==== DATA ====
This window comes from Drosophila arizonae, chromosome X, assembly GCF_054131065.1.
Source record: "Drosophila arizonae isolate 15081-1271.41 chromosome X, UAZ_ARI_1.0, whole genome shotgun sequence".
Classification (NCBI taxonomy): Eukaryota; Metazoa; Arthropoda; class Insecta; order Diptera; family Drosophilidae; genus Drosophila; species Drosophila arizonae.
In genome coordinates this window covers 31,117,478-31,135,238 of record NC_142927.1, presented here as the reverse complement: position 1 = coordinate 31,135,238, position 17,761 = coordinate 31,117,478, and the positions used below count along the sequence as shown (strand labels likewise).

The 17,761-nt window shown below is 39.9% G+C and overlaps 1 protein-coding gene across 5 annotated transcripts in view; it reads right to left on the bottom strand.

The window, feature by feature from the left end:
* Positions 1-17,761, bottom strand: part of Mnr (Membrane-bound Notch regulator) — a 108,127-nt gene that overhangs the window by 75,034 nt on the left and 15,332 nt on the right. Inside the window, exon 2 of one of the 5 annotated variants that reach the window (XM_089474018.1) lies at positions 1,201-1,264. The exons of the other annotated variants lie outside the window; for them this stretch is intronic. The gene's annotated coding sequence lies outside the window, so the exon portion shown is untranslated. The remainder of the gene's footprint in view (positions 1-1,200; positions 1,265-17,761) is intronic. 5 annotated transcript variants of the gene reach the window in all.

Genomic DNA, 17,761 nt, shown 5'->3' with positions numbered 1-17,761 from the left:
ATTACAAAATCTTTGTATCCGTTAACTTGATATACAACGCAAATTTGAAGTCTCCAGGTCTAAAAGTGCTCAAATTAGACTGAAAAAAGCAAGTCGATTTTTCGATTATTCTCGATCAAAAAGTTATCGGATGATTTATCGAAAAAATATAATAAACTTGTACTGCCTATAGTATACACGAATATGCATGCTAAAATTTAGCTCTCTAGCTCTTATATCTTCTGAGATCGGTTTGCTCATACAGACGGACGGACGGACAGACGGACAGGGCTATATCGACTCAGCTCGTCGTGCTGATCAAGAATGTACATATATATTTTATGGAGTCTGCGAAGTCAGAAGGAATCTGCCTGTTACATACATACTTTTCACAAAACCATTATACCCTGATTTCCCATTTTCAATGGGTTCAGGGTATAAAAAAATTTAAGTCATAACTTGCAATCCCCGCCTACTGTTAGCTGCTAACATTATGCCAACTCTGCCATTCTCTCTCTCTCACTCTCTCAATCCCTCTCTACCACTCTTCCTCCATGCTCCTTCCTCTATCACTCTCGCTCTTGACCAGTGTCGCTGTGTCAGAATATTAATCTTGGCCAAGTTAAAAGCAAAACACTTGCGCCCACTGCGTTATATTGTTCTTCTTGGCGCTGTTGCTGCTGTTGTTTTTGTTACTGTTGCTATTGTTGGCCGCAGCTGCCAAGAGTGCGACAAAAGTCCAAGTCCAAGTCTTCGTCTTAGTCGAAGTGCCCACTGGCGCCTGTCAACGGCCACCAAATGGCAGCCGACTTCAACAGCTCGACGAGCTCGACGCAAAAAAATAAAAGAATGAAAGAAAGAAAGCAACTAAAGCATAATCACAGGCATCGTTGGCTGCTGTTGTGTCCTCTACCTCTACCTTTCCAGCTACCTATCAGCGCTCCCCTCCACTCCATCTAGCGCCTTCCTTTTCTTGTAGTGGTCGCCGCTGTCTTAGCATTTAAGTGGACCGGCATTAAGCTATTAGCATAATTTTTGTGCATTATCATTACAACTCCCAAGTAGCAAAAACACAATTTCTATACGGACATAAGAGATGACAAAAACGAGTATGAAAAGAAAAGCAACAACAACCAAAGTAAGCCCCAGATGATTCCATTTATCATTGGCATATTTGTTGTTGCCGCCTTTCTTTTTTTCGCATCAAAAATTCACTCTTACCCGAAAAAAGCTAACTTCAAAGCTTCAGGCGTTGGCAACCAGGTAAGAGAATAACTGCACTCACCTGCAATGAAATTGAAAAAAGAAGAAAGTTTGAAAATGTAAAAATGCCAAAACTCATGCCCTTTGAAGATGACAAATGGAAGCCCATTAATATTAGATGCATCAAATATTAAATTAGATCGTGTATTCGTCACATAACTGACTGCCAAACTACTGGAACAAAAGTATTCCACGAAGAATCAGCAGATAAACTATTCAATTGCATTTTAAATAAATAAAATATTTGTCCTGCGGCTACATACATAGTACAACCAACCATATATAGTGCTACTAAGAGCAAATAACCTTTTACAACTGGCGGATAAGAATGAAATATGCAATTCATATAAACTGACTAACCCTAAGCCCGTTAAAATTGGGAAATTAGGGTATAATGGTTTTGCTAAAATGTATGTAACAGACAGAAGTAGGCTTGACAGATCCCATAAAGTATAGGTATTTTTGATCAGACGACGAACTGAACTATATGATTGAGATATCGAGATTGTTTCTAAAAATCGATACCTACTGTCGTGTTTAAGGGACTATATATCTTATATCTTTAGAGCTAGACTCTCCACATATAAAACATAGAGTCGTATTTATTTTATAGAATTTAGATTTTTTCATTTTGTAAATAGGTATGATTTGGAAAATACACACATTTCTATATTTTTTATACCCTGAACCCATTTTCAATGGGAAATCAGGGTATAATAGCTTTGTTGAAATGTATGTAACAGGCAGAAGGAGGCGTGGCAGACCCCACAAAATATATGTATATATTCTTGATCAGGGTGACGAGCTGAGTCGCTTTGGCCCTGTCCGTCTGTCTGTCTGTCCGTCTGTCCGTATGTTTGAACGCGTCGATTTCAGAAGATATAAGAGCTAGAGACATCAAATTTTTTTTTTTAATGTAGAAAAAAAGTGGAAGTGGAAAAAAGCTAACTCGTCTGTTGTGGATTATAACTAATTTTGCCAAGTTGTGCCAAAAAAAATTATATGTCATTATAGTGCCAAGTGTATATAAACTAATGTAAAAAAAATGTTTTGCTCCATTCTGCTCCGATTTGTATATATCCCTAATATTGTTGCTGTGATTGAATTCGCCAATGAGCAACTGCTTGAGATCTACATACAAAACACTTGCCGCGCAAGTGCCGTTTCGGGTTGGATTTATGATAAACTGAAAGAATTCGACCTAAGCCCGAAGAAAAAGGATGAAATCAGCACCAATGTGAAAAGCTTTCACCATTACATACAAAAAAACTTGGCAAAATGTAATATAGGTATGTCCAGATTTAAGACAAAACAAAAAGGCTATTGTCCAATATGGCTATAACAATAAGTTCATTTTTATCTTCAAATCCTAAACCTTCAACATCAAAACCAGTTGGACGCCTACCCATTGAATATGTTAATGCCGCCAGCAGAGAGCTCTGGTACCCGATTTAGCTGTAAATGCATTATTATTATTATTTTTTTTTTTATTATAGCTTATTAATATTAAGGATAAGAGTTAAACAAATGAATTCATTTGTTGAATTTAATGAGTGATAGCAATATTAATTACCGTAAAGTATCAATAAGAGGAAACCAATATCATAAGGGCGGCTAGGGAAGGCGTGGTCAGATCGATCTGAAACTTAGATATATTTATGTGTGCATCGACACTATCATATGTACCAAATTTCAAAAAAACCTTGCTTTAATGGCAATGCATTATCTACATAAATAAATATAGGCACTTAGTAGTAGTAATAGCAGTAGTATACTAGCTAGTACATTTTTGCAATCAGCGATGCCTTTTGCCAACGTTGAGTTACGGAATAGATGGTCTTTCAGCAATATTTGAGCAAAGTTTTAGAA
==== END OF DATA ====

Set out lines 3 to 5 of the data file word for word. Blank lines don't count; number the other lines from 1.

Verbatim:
Classification (NCBI taxonomy): Eukaryota; Metazoa; Arthropoda; class Insecta; order Diptera; family Drosophilidae; genus Drosophila; species Drosophila arizonae.
In genome coordinates this window covers 31,117,478-31,135,238 of record NC_142927.1, presented here as the reverse complement: position 1 = coordinate 31,135,238, position 17,761 = coordinate 31,117,478, and the positions used below count along the sequence as shown (strand labels likewise).

The 17,761-nt window shown below is 39.9% G+C and overlaps 1 protein-coding gene across 5 annotated transcripts in view; it reads right to left on the bottom strand.